Posted on 10/29/21

Anatomy Of Autonomy Profile Of A Self Driving Truck

Anatomy Of Autonomy Profile Of A Self Driving Truck

Two weeks ago, a large rig drove around Hoover Dam in Las Vegas. It was surrounded by screaming crowds and flashing lights. This was not a sequel to Steven King’s Maximum Underdrive. Freightliner's electric blue and silver "Inspiration", rolled out in front of a cheering crowd with much fanfare and flourish. The inaugural victory lap of the world's first self-driving Class 8 truck had just been completed.

Daimler Trucks North America (DTNA), Freightliner’s parent company, launched this innovative SuperTruck on May 5. The Dam was used as a video screen in the highest light-output projection ever (topping the Guinness World Record), to show the truck's features.

The two American engineering feats were paralleled by the introduction of Inspiration on the Dam. Just like Americans, Inspiration is completely free (a.k.a. licensed) to drive on the country's public highways.

You don't need to be nervous about the 16-ton silver and blue truck speeding down a highway, but it is possible to relax. The autonomous features allow for greater safety and control for both the driver and other road users (700 lbs lighter than an average trailer). Truck autonomy advancements are expected to reduce fuel consumption, congestion and accidents.

Revived for the Challenge

The $115 million "SuperTruck", an initiative by the U.S. Department of Energy to encourage Class 8 truck manufacturers to produce 50 percent more fuel-efficient and heat-efficient tractor-trailers, was launched in 2009. The average fuel economy for Class 8 trucks was 5.8 mpg (loaded and unloaded). This means that every mile of improved fuel economy can save thousands of dollars each year.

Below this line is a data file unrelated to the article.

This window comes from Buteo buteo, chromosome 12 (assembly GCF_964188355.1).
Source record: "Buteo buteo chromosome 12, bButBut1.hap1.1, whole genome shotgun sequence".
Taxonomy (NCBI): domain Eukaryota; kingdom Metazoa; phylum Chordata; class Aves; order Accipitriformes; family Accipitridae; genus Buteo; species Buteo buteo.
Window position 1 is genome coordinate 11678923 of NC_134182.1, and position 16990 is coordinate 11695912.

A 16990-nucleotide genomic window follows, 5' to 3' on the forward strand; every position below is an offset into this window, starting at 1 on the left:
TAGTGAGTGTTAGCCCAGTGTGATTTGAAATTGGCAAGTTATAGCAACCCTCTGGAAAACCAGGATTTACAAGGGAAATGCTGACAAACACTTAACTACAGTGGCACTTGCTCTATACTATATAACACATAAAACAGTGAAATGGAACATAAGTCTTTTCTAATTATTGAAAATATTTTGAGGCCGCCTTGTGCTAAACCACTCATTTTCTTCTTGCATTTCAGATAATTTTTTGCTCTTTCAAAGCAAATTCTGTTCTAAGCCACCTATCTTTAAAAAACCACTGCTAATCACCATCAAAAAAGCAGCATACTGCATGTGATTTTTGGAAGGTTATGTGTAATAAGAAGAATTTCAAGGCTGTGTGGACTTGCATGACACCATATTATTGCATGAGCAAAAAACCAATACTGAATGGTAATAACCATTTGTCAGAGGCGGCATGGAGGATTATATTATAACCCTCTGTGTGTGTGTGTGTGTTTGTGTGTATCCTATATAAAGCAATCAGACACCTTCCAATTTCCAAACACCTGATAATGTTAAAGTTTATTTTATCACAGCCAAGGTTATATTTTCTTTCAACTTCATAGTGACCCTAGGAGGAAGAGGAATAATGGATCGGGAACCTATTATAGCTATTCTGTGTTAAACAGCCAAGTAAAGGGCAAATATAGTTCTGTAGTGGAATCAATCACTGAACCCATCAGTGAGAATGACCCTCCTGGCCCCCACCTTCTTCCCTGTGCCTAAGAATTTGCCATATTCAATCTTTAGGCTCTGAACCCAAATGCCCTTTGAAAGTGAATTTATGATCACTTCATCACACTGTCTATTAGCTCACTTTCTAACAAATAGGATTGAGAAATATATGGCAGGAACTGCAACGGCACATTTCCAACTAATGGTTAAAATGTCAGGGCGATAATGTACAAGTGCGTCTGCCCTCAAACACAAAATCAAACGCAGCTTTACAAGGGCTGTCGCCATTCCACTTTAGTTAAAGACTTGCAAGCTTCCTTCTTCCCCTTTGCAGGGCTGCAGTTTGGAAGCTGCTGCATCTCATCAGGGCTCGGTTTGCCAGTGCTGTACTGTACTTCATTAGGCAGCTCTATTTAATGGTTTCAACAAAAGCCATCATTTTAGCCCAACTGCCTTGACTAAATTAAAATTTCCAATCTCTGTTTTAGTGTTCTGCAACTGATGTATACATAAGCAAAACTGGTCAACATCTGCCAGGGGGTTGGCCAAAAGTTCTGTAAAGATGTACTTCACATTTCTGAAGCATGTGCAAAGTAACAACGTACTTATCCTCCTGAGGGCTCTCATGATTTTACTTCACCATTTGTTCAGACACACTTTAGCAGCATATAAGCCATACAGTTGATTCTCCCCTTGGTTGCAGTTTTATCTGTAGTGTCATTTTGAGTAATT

The DOE SuperTruck Challenge was answered by four major manufacturers: Cummins Volvo, Navistar, and DTNA. The goals were to reduce miles per gallon, decrease emissions, use alternate power for heating or cooling, create lighter vehicles and be world leaders in advanced vehicle technology.

Freightliner Innovation

In July 2014, Mercedes-Benz, a member of Daimler AG, demonstrated Future Truck 2025, the first autonomous truck. The prototype featured the Highway Pilot system, which is used in Inspiration today. It allows the truck to drive independently at 80 km/h.

The 2015 Mid American Truck Show saw DTNA unveil their DOE SuperTruck prototype. It achieved 12.2 mpg and a 115 percent improvement in freight efficiency. This was far beyond the DOE's expectations.

Five weeks later Freightliner’s Inspiration drove to the Hoover Damn on May 5. This was five weeks after the accident that introduced the world to Freightliner’s Inspiration, the first legal autonomous truck allowed to drive on the nation’s roads.

Move Car, an auto transport company has always sought to innovate in the industry and disrupt the business cycle.

Inspiration SuperTruck

Although Inspiration surpassed DOE's goals, it is still a SuperTruck with DTNA's 12.2 mpg, and a 115 percent increase in freight efficiency. It is a hybrid that has both stored kinetic energy and solar power from the roof panels. AC is entirely powered by the hybrid system. The Inspiration SuperTruck is lightweight, aerodynamic, and made of lightweight materials. It also has a lot more experimental tech than the DOE.

Highway Pilot manages the autopilot for open highways and links together radar and camera technology. This is a modern safety feature. Freightliner's Cascadia Evolution, which inspired the Inspiration, has active cruise control (ACC), and brake assist.

Freightliner's ACC Plus controls the distance and speed from driving to stopping in the Inspiration. Radar scans vehicles in the vicinity and ahead with a range of 828 feet. The range of the camera systems is 328 feet. They can recognize lane markings and communicate with the steering to provide autonomous lane guidance and alerts. The tiny camera includes an electric blue light, which DTNA hopes to eventually replace side-view mirrors and reduce drag.